I had a statistics class in college in which the professor postulated that the driving force behind every revolution except the American one(s) was the result primarily of the governed people repopulating at such a higher rate than the governing people that they overtaxed the ability of the governors to care properly for the governed. The governed couldn't find work to support themselves, especially in times of agricultural distress - so rather than starve they revolted.
It was a fascinating theory, and I think there is a lot of truth in it. I think, also, that there is an element of truth with that idea in relation to religion. I think religions die or stagnate when they no longer are relevant to the masses - when the needs of the masses are not met by their religious leaders - when the leaders lose touch with what is important to the members. Frankly, however, the opposite is true, as well - that religions can die when the masses lose passion for what the leaders teach and demand only what they want to hear.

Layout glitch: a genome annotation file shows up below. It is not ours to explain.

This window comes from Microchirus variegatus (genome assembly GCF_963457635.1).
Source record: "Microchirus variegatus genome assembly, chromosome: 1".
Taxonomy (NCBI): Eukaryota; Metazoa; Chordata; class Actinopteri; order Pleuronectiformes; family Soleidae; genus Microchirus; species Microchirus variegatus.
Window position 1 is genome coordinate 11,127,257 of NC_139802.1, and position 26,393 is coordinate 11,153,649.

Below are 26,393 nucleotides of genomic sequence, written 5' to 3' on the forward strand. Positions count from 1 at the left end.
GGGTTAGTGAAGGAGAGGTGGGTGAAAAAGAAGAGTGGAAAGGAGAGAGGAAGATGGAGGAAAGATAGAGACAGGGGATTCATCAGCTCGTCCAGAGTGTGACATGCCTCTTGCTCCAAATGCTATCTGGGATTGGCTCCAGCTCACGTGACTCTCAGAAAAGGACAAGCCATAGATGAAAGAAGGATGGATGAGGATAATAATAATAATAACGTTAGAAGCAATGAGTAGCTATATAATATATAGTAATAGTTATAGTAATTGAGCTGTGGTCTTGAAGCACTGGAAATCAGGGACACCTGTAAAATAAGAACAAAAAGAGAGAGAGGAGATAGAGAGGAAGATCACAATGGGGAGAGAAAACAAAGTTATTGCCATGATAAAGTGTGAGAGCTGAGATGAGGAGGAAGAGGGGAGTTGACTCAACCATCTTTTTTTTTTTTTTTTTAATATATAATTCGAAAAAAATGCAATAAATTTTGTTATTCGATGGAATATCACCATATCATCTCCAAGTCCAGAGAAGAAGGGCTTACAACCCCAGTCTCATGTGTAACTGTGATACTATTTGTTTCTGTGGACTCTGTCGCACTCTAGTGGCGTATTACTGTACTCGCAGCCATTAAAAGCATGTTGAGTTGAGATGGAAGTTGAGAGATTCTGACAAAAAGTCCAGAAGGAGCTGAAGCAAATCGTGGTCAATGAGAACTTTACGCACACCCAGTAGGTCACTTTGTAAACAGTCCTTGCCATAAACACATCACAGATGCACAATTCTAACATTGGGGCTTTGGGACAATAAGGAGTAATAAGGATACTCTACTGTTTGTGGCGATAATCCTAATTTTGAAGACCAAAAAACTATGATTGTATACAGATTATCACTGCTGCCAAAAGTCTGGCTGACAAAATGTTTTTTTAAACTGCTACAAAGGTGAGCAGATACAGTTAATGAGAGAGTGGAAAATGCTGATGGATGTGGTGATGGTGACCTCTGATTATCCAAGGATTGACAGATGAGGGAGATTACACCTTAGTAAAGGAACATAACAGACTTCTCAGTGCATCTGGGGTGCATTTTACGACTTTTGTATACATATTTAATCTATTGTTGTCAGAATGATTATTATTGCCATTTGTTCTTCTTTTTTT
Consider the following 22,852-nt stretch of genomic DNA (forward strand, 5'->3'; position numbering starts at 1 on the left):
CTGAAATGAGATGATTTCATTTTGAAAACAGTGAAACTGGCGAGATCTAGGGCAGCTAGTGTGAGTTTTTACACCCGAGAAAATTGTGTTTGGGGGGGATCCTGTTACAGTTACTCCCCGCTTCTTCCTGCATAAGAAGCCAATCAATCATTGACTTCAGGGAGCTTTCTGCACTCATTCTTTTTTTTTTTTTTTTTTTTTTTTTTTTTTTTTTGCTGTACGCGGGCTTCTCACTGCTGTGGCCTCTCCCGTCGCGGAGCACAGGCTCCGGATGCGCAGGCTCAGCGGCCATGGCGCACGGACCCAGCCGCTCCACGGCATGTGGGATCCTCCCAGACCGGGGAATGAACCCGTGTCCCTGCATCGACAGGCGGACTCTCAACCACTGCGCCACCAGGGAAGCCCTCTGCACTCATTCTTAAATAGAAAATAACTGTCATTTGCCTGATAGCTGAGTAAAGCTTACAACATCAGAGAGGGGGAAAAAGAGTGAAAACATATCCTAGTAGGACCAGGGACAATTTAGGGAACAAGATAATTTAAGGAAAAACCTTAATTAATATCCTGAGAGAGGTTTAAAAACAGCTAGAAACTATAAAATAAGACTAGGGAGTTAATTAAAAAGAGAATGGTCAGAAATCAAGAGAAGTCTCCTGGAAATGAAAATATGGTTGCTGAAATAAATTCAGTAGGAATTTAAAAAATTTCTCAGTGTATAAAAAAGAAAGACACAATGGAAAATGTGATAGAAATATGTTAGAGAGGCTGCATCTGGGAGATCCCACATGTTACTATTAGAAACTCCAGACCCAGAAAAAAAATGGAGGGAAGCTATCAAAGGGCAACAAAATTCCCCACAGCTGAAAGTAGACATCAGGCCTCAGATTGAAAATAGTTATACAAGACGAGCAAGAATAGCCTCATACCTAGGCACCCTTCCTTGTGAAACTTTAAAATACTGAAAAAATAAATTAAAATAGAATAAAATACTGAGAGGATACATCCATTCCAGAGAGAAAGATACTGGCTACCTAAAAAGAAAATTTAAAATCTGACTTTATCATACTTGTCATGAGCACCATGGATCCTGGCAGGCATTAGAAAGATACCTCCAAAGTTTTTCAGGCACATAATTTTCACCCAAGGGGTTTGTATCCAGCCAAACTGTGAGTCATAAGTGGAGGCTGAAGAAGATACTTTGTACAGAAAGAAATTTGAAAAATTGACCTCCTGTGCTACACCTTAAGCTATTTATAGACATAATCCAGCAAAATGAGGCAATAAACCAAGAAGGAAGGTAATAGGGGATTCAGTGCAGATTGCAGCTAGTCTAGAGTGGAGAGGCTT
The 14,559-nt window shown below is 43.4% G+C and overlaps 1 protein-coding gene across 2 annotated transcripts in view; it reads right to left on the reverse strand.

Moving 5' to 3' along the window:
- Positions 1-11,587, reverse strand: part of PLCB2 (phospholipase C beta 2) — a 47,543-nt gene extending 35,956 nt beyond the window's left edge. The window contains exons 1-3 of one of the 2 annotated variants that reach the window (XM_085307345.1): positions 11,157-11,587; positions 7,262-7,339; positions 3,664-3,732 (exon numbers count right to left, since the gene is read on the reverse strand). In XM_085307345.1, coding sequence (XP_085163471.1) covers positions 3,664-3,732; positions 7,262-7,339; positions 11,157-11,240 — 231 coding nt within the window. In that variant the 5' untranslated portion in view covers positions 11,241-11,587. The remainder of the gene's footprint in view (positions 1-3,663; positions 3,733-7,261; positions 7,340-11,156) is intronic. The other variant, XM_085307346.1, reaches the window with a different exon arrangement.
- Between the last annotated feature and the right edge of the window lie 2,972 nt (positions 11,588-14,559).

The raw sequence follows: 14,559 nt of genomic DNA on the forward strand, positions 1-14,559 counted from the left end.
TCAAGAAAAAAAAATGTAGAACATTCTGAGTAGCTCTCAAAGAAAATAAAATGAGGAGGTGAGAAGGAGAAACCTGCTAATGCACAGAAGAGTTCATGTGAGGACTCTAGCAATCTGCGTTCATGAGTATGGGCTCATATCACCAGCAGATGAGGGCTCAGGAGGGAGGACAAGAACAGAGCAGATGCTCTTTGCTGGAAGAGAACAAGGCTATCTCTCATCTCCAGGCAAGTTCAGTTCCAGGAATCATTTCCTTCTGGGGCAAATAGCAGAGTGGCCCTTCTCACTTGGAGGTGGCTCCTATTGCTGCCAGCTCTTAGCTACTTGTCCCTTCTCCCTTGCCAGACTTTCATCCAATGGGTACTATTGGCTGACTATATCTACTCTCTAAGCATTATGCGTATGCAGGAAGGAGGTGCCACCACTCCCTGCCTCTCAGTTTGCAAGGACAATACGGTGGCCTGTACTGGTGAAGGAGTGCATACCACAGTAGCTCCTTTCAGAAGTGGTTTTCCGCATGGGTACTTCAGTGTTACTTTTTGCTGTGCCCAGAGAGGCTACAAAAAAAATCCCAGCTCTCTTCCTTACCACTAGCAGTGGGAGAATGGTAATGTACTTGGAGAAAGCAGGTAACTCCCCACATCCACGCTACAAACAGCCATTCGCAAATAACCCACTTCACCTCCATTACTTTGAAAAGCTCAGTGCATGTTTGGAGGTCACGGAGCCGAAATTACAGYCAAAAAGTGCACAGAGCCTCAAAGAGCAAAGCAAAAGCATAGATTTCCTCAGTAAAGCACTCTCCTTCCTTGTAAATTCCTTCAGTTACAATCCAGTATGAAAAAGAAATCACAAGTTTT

If it was only about leaders teaching what members want to hear and will accept, it would be easy - but no real growth would occur, in most cases. Members like to blame leaders for the decline of their religion, but, as often as not, it's the members themselves who cause the divide and disconnect - in numerous ways that are not the focus of this post.